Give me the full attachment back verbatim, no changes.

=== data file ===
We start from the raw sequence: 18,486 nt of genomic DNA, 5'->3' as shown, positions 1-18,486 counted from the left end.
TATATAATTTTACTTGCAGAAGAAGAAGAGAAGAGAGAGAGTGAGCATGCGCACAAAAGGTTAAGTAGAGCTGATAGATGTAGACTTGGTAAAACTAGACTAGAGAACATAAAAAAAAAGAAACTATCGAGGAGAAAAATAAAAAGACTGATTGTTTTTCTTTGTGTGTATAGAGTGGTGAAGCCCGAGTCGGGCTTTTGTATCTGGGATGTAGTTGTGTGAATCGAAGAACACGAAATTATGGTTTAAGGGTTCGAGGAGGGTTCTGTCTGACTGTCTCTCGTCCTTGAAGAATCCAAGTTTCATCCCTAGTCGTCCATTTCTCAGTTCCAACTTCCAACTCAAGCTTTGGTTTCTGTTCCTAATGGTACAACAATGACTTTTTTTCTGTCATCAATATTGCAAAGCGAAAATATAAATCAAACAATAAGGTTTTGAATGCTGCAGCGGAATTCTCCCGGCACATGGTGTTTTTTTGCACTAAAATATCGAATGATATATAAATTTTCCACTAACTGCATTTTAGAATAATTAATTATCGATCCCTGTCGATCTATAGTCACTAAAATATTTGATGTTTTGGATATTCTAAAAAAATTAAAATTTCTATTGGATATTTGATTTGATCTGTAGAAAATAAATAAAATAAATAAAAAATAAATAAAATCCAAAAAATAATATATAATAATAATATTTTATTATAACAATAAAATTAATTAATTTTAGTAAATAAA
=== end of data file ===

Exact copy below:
We start from the raw sequence: 18,486 nt of genomic DNA, 5'->3' as shown, positions 1-18,486 counted from the left end.
TATATAATTTTACTTGCAGAAGAAGAAGAGAAGAGAGAGAGTGAGCATGCGCACAAAAGGTTAAGTAGAGCTGATAGATGTAGACTTGGTAAAACTAGACTAGAGAACATAAAAAAAAAGAAACTATCGAGGAGAAAAATAAAAAGACTGATTGTTTTTCTTTGTGTGTATAGAGTGGTGAAGCCCGAGTCGGGCTTTTGTATCTGGGATGTAGTTGTGTGAATCGAAGAACACGAAATTATGGTTTAAGGGTTCGAGGAGGGTTCTGTCTGACTGTCTCTCGTCCTTGAAGAATCCAAGTTTCATCCCTAGTCGTCCATTTCTCAGTTCCAACTTCCAACTCAAGCTTTGGTTTCTGTTCCTAATGGTACAACAATGACTTTTTTTCTGTCATCAATATTGCAAAGCGAAAATATAAATCAAACAATAAGGTTTTGAATGCTGCAGCGGAATTCTCCCGGCACATGGTGTTTTTTTGCACTAAAATATCGAATGATATATAAATTTTCCACTAACTGCATTTTAGAATAATTAATTATCGATCCCTGTCGATCTATAGTCACTAAAATATTTGATGTTTTGGATATTCTAAAAAAATTAAAATTTCTATTGGATATTTGATTTGATCTGTAGAAAATAAATAAAATAAATAAAAAATAAATAAAATCCAAAAAATAATATATAATAATAATATTTTATTATAACAATAAAATTAATTAATTTTAGTAAATAAA